‘We’ don’t just love crap

The Herald on Sunday editorial claims “The television reality is… we just love crap”:

They’ve just had to sit through eight or so weeks of home renovation as the couples on TV3’s The Block battled it out; tonight the grand-daddy of reality TV shows opens when TV One premieres New Zealand’s Got Talent; and you can bet the poison darts will be flying later in the week when the much-hyped fly-on-the-wall show The Ridges makes its screen debut.

Anyone doubting the success of these types of programmes will have been put firmly in their place on Friday when MediaWorks’ publicists released the viewing figures for The Block’s auction finale. More than one million Kiwis tuned in.

Interest in the show, or should that be the people on it, was reflected in mainstream media, both online and in print, who followed the contestants’ exploits closely. How could it be otherwise when something like 10,000 people blocked the streets trying to get a glimpse inside the four houses?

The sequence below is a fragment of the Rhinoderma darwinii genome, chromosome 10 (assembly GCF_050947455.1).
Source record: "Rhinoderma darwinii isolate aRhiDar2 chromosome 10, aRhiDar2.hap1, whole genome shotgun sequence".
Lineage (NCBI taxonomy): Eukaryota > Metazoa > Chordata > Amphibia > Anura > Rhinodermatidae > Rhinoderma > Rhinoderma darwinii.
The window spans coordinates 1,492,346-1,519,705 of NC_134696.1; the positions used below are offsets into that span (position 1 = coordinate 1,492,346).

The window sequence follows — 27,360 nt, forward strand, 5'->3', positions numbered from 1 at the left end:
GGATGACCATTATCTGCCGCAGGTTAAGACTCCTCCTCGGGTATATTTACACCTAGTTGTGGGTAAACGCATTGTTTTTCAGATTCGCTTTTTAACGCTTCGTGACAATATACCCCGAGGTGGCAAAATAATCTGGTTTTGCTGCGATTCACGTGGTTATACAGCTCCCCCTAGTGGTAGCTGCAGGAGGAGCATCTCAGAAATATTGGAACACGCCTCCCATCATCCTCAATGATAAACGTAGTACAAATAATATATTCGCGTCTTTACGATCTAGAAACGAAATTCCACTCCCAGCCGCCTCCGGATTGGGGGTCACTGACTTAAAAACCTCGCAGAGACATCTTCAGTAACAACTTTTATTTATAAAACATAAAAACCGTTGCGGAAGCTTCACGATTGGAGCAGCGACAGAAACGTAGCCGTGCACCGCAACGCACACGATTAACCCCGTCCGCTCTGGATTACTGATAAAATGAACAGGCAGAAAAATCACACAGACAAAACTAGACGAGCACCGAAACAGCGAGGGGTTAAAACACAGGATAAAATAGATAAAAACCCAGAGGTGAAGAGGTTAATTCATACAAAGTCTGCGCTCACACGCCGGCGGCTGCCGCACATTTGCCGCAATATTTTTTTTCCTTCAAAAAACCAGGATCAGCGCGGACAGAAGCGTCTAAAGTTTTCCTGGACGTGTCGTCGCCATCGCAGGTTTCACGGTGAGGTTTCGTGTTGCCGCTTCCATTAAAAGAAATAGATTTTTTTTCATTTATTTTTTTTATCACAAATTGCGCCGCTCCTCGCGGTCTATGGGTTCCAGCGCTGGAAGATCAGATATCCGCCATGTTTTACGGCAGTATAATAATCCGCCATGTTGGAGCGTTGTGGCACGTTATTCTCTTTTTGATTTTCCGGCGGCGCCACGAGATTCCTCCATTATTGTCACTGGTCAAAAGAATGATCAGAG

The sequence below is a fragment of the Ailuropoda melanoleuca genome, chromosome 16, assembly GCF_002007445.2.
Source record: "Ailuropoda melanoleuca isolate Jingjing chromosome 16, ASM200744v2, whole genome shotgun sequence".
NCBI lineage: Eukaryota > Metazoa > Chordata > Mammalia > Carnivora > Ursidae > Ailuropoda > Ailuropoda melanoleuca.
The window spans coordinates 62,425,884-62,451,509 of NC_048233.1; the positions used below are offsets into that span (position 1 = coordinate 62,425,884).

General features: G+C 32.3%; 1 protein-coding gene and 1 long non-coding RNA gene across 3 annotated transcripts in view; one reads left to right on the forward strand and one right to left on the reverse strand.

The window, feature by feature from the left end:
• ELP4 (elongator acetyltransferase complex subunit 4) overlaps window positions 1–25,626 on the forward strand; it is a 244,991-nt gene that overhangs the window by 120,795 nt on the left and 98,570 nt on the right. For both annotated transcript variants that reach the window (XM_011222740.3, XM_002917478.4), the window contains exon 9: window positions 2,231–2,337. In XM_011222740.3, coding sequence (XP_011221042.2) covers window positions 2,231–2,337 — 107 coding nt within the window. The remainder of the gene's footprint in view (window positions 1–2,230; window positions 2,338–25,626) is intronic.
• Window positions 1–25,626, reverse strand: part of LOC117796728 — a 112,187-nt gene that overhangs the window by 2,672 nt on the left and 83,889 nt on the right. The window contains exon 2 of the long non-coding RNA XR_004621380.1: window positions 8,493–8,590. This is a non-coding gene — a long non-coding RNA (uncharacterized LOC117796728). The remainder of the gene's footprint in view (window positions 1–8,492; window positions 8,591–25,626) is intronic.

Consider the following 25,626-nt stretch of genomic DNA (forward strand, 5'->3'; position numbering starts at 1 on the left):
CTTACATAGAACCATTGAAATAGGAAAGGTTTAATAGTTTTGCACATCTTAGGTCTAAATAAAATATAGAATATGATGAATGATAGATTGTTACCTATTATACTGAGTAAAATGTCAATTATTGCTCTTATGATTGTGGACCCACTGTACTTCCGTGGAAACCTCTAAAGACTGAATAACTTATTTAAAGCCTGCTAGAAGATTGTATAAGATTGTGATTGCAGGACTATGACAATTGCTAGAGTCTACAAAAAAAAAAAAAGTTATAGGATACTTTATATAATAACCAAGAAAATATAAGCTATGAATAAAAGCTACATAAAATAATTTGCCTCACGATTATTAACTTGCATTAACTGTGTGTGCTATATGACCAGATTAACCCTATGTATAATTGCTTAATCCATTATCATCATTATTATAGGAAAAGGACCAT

We are, it seems, addicted to crap.

“We” are not addicted to crap. Many people are, but more people are not.

Television snobs who bemoan the lack of quality shows on our screens must be apoplectic in front of their high-definition TVs right now.

No. We simply don’t watch the crap. Nor the crap advertisements.

For the two main broadcasters, it is a no-contest. They have to play shows that people watch and advertisers want to be aligned with.

Is there any point in those unhappy with this moaning? No. It’s a numbers game.

Moaning can be fun. More fun than watching crap programmes. But instead of moaning we usually find something else to do, like gardening, or finding our own preference of crap online. Where advertising is easy to avoid.

Until people vote with their remotes, we are stuck with reality TV.

The funny thing is that those who don’t vote with their remotes are the ones ‘stuck’ with reality TV. The rest of us are fine. As the connoiseurs of crap keep escaping from their crap lives?

And ‘we’ don’t just love crap. We have lives.

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